Let calm, peace return to South China Sea

09:36, July 27, 2011      

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The dispute in the South China Sea was the highlight of the recently concluded foreign ministers' meeting of the Association of Southeast Asian Nations in Bali, Indonesia on July 23. It is universally acknowledged that the South China Sea is China's territorial waters. Chinese Foreign Minister Yang Jiechi said that China and ASEAN member nations adopted the guideline to implement the "Declaration on the Conduct of Parties in the South China Sea," which paved the way for further cooperation in the South China Sea and showed China and ASEAN member nations were rational and capable of solving the dispute.

South China Sea dispute should be laid aside

China firmly holds the stance that the dispute in the South China Sea should be solved through peaceful negotiation. Signed in November 2002 by China and ASEAN countries, the declaration aims to maintain stability, enhance mutual trust and boost cooperation in the South China Sea and create a sound condition and environment for the countries concerned in solving the disputes. However, the regional situation has never been peaceful over the past nine years.

Shen Jiru, research fellow with the Institute of World Economics and Politics under the Chinese Academy of Social Sciences, said that countries in surrounding areas, particularly Vietnam and the Philippines, misunderstood China's sincerity of peace and took China's forbearance and patience as a sign of weakness. They invaded and occupied the islands and reefs that belonged to China on both historical and legal bases.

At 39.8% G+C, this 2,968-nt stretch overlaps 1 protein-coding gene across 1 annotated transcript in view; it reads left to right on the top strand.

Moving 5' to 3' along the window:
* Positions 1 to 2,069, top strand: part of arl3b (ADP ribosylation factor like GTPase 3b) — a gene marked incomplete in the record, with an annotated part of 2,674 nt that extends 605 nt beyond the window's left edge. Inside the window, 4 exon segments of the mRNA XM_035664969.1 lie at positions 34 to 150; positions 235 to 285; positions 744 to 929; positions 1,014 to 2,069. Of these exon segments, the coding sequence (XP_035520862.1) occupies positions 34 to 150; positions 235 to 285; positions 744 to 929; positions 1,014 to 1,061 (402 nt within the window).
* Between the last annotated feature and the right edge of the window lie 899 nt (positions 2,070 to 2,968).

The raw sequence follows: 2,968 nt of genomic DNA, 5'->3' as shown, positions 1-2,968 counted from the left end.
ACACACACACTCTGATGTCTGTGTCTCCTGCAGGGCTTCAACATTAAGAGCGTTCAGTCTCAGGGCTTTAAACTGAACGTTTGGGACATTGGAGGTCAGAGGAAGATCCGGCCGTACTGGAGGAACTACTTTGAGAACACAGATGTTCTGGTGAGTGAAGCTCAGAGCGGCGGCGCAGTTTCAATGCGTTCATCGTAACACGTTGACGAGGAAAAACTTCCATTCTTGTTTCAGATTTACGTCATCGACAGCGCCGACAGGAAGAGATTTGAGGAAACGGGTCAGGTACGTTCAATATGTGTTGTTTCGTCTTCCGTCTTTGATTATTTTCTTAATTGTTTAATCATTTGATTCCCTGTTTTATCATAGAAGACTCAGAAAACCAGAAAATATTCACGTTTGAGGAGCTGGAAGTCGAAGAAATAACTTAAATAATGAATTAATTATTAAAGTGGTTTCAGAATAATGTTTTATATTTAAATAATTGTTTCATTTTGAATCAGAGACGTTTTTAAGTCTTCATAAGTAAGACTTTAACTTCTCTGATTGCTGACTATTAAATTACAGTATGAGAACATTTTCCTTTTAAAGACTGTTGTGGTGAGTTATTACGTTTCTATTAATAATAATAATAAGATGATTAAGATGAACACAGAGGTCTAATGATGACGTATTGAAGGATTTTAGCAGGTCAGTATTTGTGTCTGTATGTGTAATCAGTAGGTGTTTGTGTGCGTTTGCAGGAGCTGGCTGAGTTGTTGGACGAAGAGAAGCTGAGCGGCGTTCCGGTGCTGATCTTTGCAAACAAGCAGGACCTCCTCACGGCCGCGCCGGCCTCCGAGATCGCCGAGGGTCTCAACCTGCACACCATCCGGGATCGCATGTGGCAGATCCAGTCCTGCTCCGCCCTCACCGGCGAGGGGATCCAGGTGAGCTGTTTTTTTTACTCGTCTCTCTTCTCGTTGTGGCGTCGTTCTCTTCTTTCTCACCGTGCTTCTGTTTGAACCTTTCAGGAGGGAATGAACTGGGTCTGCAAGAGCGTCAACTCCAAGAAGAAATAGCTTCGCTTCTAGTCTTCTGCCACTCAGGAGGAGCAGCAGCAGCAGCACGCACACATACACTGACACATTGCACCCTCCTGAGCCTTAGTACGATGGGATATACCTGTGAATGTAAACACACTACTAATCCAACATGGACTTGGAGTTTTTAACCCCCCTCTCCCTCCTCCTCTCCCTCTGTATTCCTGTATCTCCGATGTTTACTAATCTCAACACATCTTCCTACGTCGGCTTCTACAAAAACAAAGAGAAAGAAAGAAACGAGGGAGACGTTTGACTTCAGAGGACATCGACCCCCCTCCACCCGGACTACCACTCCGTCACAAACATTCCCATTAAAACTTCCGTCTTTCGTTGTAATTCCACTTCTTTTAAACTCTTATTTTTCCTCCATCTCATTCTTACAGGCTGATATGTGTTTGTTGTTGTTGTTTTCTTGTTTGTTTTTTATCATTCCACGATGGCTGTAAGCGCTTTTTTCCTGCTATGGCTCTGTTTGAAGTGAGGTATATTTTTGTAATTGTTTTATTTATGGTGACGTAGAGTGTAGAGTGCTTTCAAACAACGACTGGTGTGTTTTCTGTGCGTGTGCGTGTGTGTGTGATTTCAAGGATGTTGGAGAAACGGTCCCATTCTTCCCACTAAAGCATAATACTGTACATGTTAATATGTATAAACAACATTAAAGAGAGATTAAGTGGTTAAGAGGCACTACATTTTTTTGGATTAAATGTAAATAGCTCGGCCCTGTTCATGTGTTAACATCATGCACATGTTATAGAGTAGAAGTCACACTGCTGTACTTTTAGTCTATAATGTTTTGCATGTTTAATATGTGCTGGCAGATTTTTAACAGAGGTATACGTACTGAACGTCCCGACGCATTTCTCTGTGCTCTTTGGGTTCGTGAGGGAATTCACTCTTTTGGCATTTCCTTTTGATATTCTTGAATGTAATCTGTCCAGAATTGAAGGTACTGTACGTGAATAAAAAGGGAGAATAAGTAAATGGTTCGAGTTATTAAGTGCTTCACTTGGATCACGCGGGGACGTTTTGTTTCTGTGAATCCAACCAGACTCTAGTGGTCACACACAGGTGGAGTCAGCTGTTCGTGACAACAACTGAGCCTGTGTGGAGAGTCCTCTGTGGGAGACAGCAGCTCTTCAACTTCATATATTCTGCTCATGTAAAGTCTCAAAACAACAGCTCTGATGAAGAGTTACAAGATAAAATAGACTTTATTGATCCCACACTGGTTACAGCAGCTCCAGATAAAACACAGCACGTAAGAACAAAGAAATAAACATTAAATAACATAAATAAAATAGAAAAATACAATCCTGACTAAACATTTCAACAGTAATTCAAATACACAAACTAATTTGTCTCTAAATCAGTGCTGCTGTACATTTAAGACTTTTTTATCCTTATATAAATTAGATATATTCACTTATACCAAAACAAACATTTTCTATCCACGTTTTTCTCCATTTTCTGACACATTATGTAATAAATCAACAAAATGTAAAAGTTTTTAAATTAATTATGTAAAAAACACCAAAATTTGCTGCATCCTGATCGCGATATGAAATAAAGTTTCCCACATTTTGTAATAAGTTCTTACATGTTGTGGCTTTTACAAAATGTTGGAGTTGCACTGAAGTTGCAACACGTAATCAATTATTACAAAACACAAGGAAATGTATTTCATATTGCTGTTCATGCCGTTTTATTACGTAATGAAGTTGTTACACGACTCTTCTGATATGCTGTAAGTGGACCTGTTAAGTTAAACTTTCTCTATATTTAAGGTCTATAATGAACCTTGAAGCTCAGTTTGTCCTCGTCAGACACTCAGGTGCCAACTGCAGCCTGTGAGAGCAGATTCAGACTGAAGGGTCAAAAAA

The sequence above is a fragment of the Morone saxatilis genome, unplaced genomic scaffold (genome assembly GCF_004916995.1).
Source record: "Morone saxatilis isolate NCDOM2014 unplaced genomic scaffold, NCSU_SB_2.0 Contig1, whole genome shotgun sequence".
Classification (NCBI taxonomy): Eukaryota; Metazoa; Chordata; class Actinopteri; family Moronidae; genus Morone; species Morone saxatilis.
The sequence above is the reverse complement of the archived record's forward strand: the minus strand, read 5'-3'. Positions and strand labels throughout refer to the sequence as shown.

Second, he said some countries in the region applied double standards to the declaration: On one hand, they regarded it as a tool to restrain China. On the other, they took the declaration lightly and never kept themselves within its bounds. Third, some countries in the region, such as Vietnam and the Philippines, who launched military exercises with the United States and insisted on multilateral negotiations, attempted to complicate the matter, make it more international and exert pressure on China. Such moves can only deteriorate the situation in the region.

Teng Jianqun, research fellow with the China Institute of International Studies, said that the Declaration had played a crucial role in maintaining peace and stability in South China Sea. Neighboring countries have never launched a military occupation since the declaration was signed. Because the declaration is legally binding, Vietnam and the Philippines changed their mode of invasion from military occupation to seizure of oil, gas and other resources and continuously expanded the scope and intensity.
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